Pestilence and Reformation: Catholic preaching and a recurring crisis in sixteenth-century Germany
AuthorFrymire, John Marshall
AdvisorOberman, Heiko A.
MetadataShow full item record
PublisherThe University of Arizona.
RightsCopyright © is held by the author. Digital access to this material is made possible by the University Libraries, University of Arizona. Further transmission, reproduction or presentation (such as public display or performance) of protected items is prohibited except with permission of the author.
AbstractThis study examines some of the plague sermons of German Catholic preachers during the sixteenth century, the era of the Reformation. It takes the question, "What was preached?" and applies it to a hitherto neglected genre of sources to investigate how Catholic preachers responded to a recurring, pre-Reformation crisis---plague---and how they interpreted that crisis during an era of revolutionary religious change. Special attention is given to the themes of astrology and the causes of plague, interpretations of epidemic disease in terms of divine wrath, plague prevention and social discipline. By comparing some of the Catholic plague sermons with those of their Protestant counterparts, similarities emerge to reveal a shared "Catholic" tradition, just as differences become apparent that reflect many of the debates between the confessions in sixteenth-century Germany. The theme of Catholic preaching and the German Reformation itself, however, has received little attention in the field, despite the fact that scholars have begun to devote much research and exposition to Protestant sermons during the period. Contrary to common opinion--that Catholics failed to measure up to their evangelical counterparts in the pulpits--this study also sketches some of the contours of Catholic preaching during the first three decades of the Reformation: major preachers, the sources, and some of the themes they emphasized. Conceived as both a thesis and as an outline for further research, it is argued here that the Catholic response from the pulpits was of greater scope and higher quality than has hitherto been assumed.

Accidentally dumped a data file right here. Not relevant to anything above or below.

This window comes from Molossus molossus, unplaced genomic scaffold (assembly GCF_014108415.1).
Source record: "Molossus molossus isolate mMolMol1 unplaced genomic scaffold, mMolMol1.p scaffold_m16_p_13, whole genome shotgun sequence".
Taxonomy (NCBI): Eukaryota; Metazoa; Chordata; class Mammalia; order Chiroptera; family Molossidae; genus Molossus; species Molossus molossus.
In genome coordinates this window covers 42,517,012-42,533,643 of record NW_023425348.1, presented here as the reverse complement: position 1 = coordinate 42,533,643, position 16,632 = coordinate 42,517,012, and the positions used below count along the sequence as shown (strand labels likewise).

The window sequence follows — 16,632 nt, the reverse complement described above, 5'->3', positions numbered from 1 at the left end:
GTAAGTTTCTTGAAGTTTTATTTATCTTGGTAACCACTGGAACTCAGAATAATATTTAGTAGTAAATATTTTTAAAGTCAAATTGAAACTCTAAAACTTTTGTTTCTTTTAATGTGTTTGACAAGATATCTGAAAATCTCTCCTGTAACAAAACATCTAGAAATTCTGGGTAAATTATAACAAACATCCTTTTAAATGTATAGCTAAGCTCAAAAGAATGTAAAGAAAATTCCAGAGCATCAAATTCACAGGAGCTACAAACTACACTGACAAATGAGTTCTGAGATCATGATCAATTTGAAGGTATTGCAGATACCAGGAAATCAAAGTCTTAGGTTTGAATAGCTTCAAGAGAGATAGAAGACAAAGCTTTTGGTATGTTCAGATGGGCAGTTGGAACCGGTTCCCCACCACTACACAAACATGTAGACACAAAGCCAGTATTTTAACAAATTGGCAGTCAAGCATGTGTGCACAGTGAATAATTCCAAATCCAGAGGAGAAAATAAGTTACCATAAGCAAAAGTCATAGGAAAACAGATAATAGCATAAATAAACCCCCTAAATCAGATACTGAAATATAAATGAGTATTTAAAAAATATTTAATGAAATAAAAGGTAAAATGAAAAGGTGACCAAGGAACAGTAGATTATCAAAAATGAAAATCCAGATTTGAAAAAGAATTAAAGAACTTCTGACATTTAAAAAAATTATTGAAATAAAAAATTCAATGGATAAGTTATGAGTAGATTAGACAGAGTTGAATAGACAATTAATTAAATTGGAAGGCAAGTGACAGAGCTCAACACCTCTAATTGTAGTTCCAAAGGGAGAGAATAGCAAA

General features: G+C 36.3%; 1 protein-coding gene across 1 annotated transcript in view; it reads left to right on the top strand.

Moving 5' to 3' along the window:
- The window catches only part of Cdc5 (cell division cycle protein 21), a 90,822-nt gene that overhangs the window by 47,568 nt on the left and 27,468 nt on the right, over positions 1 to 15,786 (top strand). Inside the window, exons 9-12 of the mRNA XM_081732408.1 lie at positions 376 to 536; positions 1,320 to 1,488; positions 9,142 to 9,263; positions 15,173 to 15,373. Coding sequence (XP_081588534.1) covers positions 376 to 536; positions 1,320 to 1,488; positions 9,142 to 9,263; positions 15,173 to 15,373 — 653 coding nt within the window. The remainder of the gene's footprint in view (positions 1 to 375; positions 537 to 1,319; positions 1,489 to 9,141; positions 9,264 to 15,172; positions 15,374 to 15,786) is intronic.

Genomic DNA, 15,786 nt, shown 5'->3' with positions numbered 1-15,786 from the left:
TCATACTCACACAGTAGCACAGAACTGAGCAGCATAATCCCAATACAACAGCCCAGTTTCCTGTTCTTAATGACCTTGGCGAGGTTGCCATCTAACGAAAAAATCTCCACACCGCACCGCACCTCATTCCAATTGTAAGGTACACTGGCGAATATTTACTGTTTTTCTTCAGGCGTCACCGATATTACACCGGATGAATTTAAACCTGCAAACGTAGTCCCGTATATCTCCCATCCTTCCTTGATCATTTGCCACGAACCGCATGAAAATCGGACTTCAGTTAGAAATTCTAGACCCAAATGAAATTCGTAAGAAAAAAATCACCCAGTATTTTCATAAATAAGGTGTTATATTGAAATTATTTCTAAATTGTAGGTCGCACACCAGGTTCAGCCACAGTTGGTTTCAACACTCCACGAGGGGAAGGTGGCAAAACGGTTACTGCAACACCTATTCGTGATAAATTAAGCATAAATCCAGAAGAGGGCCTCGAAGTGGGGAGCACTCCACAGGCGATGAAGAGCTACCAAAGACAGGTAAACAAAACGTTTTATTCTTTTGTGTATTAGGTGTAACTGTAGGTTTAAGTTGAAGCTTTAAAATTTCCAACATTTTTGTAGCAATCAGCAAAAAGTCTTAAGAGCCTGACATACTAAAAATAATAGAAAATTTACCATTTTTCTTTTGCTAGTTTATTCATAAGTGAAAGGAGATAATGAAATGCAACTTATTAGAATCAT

Degree ProgramGraduate College